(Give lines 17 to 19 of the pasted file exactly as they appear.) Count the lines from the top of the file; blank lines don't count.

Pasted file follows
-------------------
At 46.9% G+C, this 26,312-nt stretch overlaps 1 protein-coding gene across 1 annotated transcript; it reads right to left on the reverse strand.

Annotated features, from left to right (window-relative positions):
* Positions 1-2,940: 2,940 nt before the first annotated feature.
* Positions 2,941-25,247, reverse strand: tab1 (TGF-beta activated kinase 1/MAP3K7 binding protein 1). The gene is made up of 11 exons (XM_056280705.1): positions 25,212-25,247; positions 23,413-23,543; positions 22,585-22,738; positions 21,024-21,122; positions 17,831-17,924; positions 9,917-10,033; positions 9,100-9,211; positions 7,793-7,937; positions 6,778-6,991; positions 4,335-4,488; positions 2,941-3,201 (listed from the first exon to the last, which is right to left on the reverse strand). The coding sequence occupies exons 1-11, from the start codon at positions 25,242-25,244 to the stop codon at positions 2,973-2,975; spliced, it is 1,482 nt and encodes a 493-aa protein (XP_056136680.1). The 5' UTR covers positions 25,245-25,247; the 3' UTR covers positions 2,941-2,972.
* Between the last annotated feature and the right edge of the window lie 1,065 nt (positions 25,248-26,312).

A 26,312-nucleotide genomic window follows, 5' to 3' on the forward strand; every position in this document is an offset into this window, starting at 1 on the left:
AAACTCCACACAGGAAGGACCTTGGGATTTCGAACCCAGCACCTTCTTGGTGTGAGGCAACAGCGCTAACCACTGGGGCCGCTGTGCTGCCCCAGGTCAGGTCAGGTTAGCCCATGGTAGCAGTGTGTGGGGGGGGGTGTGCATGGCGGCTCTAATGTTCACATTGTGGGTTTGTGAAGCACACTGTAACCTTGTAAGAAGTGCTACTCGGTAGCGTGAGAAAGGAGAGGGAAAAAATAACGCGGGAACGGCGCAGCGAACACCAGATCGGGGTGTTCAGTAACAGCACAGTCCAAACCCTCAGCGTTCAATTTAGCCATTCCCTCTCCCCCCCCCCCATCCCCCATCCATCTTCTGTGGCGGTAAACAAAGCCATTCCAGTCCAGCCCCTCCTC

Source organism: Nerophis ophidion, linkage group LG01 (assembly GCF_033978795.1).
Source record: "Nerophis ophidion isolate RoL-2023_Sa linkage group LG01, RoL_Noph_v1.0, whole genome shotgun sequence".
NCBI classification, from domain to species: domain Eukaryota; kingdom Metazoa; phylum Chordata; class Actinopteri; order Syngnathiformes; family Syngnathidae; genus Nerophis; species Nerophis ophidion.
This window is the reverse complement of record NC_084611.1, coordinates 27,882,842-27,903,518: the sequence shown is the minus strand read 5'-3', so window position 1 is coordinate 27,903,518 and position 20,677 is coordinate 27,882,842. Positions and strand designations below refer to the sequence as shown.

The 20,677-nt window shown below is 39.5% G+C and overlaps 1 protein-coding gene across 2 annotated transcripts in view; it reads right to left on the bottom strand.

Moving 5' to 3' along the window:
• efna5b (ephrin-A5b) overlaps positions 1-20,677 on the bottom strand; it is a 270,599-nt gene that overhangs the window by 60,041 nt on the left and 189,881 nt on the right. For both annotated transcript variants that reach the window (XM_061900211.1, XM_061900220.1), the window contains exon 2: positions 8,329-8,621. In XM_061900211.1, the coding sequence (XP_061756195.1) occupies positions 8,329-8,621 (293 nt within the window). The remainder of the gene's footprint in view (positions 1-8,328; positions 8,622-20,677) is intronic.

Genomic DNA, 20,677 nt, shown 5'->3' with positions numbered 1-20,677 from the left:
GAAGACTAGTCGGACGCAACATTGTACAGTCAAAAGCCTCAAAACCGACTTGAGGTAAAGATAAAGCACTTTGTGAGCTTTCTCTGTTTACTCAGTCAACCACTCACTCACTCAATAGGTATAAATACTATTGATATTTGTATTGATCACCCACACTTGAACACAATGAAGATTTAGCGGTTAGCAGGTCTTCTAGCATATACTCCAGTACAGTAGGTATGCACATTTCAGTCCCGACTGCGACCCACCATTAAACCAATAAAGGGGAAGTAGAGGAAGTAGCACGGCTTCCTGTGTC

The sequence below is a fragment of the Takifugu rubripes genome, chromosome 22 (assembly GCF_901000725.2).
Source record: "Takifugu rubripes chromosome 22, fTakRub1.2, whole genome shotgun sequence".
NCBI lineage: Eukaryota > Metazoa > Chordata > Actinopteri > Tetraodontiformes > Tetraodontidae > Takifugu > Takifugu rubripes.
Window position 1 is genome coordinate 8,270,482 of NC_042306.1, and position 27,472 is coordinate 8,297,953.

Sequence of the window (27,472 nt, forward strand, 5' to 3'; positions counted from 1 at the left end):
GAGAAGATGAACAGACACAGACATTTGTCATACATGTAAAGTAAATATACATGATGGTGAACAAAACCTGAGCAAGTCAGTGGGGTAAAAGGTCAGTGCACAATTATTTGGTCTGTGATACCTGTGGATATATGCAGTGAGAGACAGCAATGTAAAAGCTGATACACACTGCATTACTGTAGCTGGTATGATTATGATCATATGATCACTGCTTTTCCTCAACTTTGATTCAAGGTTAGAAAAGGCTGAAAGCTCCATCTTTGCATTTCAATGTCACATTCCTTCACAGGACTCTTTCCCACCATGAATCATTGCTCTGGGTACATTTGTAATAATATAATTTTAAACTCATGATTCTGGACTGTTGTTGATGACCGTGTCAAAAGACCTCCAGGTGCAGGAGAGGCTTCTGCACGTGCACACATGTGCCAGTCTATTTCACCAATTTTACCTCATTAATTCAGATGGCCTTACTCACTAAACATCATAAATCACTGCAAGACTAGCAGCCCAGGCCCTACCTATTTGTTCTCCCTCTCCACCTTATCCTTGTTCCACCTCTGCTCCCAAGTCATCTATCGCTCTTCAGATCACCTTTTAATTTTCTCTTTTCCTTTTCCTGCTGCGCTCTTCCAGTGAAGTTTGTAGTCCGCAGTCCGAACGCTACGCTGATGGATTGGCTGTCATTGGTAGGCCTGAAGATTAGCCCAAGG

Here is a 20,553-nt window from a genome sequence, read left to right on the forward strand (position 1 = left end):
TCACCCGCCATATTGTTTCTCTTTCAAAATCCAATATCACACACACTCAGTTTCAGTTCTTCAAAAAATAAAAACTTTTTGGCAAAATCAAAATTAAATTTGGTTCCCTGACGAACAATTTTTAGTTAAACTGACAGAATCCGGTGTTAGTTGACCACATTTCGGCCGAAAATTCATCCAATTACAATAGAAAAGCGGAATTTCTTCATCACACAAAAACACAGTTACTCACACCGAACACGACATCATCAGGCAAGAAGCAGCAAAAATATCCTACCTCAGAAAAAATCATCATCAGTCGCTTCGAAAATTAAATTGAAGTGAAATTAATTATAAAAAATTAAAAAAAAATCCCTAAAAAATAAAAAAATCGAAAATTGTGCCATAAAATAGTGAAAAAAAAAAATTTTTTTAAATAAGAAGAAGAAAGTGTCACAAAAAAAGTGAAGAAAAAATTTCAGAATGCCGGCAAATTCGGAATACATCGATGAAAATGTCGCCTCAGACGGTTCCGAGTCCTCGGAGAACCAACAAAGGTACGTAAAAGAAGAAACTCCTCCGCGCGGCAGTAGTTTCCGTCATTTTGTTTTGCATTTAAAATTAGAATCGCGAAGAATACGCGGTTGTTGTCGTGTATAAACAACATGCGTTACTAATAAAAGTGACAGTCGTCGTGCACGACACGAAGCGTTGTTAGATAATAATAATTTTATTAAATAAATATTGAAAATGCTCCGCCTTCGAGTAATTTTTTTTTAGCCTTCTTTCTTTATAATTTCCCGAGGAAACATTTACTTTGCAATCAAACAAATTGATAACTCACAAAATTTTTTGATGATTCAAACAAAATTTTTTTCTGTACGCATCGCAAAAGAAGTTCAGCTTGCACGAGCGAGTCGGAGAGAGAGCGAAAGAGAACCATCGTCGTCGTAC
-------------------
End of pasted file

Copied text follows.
The sequence below is a fragment of the Takifugu rubripes genome, chromosome 22 (assembly GCF_901000725.2).
Source record: "Takifugu rubripes chromosome 22, fTakRub1.2, whole genome shotgun sequence".
NCBI lineage: Eukaryota > Metazoa > Chordata > Actinopteri > Tetraodontiformes > Tetraodontidae > Takifugu > Takifugu rubripes.